Hand-Me-Downs for the Rainbow

By |2018-01-16T21:20:27+00:00January 16th, 2018|Emotional Health, Parenting After Loss|0 Comments

Before I learned about the complication in my pregnancy with Zachary, I had been amassing a small collection of baby boy clothes. My first child was a girl, Hannah, and so I was starting from scratch. I picked up cute onesies form Costco and was given newborn to twelve-month-old clothes from friends and family. Some even gave hand-me-downs from their children. Then I found out that Zachary would not live beyond the womb. The doctors told me he had a genetic abnormality that allowed tumors to grow in his body. The only outfit Zachary wore was a white sleeper my husband and I dressed him in after his birth, after he died in my arms.

I very quickly put away all the baby clothes that had been intended for Zach. I packed them up and stored them out of mind. For a long time, I didn’t know if I could dress my next child, my rainbow baby, in the clothes meant for Zachary. It felt wrong somehow, even though Zach had never worn them. They were eerie clothes, intended for a life lived not for a ghost. This makes me think of the extremely short story by Earnest Hemingway:

For sale:

Baby shoes.

Never worn.

This breaks my heart. Even typing it just now gives me a visceral flashback. I was sitting in university in Cambridge. It was a class in my Masters of Fine Arts program. We were discussing a story like Hemingway’s – but longer – when one of my classmates piped up and spouted some dismissive comment about losing a baby. It set me off. I broke out crying. I rebutted the classmate and then barged out of the room. Yes, this was immensely embarrassing. At the same time, certain things hit a nerve and they may always do so.

In the end, I did decide that I was okay to pass on Zachary’s unworn clothing to my rainbow baby, Eden, and my second rainbow, Luca. Part of it was economics. Why put good clothing to waste, right? Also, it’s a family thing. Handing clothes down from one sibling to another. Even though Zachary is not alive, all these acts – remembering him even through hand-me-downs – connects us to him. The visuals prompt my memory.

Speaking of memories… Oh Facebook. Sometimes I love the Facebook memories that pop up and remind me of good times. BUT, every so often, Facebook will alert me to part of my past that is flat out hard to handle. I was very open about my loss on social media and, therefore, many of my Facebook “memories” that show up in my feed include aspects of my loss. Just yesterday the memory that filled my screen and caused my eyes to fill with tears was of the bedding I had bought for Zach. It was creamy colored and covered with blue and green rocket ships. Oh boy, this got me choked up! My husband and I were about to watch Netflix and put our feet up. I asked Aaron to pause the show just a minute in. I needed to talk about it. The tears needed to come. Aaron confessed to me as well, as we sat there cuddled on the coach, that he too had reminders invade his normal routine.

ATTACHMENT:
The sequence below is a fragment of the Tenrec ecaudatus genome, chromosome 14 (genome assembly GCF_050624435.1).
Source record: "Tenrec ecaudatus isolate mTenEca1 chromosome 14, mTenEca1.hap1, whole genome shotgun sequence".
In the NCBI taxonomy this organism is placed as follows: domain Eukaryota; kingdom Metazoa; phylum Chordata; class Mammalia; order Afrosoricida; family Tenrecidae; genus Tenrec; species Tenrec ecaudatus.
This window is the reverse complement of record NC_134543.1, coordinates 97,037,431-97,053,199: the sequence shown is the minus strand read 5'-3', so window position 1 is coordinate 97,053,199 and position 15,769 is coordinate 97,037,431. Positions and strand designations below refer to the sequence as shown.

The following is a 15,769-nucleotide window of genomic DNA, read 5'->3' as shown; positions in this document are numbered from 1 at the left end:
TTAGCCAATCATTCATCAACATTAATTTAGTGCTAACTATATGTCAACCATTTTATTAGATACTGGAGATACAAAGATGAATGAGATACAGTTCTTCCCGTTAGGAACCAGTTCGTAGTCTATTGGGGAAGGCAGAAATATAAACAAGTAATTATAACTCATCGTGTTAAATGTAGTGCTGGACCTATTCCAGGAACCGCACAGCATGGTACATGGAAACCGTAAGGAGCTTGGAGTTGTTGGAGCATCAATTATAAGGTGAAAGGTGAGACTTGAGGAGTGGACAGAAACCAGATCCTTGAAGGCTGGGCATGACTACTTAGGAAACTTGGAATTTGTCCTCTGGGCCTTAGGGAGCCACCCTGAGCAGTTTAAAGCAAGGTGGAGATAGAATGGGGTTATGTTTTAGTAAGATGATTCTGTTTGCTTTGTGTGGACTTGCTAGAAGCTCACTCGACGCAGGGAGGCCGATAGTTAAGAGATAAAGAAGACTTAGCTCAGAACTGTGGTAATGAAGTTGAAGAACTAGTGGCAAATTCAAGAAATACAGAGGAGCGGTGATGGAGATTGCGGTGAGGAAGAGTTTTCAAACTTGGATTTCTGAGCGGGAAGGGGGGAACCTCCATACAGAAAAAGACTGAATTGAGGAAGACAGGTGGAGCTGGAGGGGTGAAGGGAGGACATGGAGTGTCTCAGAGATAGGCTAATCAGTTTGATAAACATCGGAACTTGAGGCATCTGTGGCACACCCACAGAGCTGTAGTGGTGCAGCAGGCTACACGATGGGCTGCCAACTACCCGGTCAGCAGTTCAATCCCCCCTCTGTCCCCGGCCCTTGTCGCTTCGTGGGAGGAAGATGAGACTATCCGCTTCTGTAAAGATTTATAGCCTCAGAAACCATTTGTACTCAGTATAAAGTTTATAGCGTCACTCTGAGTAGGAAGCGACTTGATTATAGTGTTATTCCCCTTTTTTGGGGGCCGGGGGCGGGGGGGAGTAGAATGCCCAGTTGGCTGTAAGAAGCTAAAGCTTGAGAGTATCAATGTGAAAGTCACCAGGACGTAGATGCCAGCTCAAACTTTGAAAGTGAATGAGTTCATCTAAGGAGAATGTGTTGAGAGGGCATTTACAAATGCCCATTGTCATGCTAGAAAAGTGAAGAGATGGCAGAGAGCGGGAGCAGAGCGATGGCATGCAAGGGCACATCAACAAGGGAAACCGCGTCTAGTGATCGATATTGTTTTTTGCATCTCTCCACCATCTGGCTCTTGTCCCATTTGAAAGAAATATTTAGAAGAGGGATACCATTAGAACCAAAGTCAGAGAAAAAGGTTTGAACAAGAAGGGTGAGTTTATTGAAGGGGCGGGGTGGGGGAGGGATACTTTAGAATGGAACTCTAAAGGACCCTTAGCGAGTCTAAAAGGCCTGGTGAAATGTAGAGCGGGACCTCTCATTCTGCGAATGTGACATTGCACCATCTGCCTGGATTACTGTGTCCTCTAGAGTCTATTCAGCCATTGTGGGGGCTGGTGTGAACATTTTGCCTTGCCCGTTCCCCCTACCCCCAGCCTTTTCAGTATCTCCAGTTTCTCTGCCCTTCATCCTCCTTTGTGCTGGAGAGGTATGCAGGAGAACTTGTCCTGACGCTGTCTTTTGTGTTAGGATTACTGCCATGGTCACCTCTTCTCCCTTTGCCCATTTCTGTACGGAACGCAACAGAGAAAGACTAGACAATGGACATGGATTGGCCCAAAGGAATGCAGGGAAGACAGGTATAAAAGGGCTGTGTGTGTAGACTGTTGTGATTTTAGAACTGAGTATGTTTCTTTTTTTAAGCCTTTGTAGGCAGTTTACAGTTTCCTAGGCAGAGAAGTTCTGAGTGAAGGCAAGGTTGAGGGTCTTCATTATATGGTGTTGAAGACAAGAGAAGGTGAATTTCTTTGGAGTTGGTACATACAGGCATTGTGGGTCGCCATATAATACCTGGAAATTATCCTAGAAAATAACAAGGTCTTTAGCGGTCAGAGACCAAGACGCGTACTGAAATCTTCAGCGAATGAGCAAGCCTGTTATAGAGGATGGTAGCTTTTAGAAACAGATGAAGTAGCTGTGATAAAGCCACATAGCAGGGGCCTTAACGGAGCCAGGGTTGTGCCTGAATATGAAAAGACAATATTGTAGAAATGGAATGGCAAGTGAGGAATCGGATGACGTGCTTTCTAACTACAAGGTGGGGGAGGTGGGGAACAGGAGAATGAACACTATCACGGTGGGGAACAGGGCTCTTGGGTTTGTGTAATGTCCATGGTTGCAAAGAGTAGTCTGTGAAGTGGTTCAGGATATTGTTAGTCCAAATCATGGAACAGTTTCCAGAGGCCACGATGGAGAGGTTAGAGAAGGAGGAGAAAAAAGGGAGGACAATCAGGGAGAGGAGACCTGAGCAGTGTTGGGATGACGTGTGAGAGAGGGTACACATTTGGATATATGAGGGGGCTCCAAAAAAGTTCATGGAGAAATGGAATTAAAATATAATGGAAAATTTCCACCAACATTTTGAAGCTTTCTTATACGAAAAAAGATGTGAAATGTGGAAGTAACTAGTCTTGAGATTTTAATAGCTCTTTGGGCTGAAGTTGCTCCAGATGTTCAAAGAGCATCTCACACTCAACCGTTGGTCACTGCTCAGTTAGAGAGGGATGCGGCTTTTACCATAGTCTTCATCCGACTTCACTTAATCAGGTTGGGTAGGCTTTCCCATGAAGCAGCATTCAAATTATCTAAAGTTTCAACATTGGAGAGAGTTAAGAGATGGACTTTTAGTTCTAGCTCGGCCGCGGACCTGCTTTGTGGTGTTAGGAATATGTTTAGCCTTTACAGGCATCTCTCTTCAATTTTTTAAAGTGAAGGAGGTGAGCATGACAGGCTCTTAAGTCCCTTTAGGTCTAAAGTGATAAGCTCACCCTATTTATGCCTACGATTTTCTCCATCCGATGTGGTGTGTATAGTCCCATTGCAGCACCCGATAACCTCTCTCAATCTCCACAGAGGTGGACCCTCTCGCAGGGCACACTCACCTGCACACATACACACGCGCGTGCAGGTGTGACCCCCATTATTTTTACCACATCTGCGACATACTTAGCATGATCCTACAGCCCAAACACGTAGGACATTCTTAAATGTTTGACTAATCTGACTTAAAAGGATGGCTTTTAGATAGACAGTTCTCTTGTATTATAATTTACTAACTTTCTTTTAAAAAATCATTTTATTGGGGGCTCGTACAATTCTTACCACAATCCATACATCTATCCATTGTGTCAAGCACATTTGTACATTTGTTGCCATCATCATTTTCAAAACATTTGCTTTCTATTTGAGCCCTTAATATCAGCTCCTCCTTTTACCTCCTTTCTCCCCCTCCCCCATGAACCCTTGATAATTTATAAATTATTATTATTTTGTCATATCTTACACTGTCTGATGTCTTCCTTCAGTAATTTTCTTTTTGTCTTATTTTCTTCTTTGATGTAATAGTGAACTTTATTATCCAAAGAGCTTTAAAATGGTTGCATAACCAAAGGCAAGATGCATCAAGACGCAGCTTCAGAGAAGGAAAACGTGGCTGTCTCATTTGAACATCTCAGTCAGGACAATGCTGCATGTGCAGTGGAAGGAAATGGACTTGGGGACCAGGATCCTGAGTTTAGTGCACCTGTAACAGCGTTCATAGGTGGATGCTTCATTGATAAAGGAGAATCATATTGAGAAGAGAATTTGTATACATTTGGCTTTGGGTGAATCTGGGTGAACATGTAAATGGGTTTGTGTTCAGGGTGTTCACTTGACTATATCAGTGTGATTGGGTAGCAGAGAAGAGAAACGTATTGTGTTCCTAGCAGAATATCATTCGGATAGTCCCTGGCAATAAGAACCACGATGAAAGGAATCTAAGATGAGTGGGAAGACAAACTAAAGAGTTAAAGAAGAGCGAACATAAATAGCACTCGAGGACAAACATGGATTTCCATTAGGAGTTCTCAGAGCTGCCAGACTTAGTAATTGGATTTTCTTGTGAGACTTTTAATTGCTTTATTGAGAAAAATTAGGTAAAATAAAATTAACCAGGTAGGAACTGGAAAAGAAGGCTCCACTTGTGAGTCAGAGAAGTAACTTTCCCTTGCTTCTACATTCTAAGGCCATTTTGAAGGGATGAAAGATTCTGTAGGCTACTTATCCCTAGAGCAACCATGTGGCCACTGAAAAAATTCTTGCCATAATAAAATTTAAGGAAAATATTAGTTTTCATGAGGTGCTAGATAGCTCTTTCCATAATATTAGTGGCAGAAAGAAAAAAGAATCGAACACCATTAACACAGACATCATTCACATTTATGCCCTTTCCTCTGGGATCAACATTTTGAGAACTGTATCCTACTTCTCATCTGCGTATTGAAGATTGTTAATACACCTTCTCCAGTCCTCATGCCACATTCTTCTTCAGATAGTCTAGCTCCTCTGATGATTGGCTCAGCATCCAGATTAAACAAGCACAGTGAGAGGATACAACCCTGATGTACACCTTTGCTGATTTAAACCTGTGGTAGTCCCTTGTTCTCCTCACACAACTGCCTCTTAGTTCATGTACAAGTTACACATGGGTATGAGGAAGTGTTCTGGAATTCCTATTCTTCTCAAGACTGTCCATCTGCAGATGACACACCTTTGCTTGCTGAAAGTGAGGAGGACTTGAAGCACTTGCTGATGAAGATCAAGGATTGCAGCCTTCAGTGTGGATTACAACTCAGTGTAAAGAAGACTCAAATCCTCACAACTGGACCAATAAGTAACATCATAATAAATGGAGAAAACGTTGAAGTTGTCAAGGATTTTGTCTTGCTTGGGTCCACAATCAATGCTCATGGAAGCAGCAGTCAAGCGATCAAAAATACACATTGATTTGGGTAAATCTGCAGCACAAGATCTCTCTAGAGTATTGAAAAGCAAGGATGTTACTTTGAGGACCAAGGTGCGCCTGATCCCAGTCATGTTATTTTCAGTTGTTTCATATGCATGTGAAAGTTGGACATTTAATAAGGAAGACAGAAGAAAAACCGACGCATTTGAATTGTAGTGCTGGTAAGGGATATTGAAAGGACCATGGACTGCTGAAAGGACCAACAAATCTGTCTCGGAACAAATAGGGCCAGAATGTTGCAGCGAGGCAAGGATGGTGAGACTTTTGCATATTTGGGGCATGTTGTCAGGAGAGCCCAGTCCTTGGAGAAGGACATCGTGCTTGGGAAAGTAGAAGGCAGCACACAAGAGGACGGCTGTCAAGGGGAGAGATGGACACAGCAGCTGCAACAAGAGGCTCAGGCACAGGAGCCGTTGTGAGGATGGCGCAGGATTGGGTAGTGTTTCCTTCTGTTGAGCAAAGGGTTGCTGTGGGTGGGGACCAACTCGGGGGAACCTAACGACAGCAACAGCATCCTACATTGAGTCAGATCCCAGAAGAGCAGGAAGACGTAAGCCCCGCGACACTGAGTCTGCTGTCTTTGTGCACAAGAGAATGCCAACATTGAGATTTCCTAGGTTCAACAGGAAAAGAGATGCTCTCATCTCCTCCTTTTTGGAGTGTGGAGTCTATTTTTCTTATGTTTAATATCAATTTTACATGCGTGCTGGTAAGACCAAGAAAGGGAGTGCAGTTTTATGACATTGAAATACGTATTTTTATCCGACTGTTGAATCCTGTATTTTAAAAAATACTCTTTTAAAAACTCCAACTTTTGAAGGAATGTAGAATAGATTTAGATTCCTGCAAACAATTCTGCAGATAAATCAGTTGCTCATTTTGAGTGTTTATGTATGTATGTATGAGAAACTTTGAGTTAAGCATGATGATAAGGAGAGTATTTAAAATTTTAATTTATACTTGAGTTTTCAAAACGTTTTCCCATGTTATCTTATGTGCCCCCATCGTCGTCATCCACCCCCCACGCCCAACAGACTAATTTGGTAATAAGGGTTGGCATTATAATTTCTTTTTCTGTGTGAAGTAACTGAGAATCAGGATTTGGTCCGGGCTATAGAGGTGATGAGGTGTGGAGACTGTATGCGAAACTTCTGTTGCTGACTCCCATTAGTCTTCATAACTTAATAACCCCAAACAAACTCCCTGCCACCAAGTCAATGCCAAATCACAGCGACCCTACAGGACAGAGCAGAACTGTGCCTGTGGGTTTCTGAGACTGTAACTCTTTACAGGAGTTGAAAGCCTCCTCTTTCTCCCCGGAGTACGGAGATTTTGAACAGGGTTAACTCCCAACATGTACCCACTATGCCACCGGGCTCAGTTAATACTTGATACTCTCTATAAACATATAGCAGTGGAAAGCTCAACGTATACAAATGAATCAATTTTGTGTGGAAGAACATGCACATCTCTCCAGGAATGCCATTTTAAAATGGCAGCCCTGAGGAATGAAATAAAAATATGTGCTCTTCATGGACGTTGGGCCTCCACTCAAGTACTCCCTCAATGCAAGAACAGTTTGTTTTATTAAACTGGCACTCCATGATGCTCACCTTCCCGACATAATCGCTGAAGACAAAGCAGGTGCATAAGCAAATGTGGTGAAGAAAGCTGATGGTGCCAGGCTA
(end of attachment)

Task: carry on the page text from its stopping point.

These things are a part of life. Our brains are wired to remember, to connect the dots, to link stories and people and even objects, like baby clothing. While it was hard to see Zachary’s bedding, I am thankful for that little spark of memory. Yes, these instances are hard – like seeing my rainbows wearing Zach’s baby outfits – but, in the end, they are another opportunity to celebrate.


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About the Author:

Alexis Marie Chute
Alexis Marie Chute is an award-winning artist, author and filmmaker. She resides in Alberta, Canada with her husband Aaron and their three living children Hannah, Eden and Luca. Her second-born, Zachary, died at birth from a random cardiac tumor in 2010. Alexis Marie wrote a memoir called Expecting Sunshine about her pregnancy that followed. Through vulnerability and poetic language, she revealed the anxiety-filled anticipation of having a baby after losing a baby. While pregnant with her fourth, Alexis Marie created Expecting Sunshine Documentary to support bereaved yet growing families and educate the public of what pregnancy after loss really looks like. Alexis Marie has her Bachelor of Fine Art in visual art from the University of Alberta and her Masters of Fine Art in creative writing from Lesley University in Cambridge, MA. Photo Life Magazine named her an “Emerging Canadian Photographer,” Avenue Magazine included her in their round-up of the Top 40 Under 40, and she was the recipient of the John Poole Award for promotion of the Arts. Alexis Marie was featured in print and video as a Mother-Expert in Today’s Parent Magazine’s Miscarriage and Pregnancy Loss awareness campaign, which won first place at the 38th Annual National Magazine Awards for Best Editorial Package on the Web. Alexis Marie is a highly regarded speaker and has presented on art, writing, bereavement and the healing capacities of creativity around the world. She is widely published in anthologies, newspapers and magazines and her artworks on loss, healing and resiliency have been exhibited across North America. Wanted Chosen Planned is Alexis Marie’s blog about life after the loss of a child. You can follow Alexis Marie on Twitter at both @_Alexis_Marie and @expectsunbook, Facebook at both Always Alexis Marie and Expecting Sunshine, Instagram, LinkedIn, and Tumblr. She can be reached by email, and you can see her work at her websites Alexis Marie Chute, Alexis Marie Art, Alexis Marie Writes, Wanted Chosen Planned, and Expecting Sunshine.

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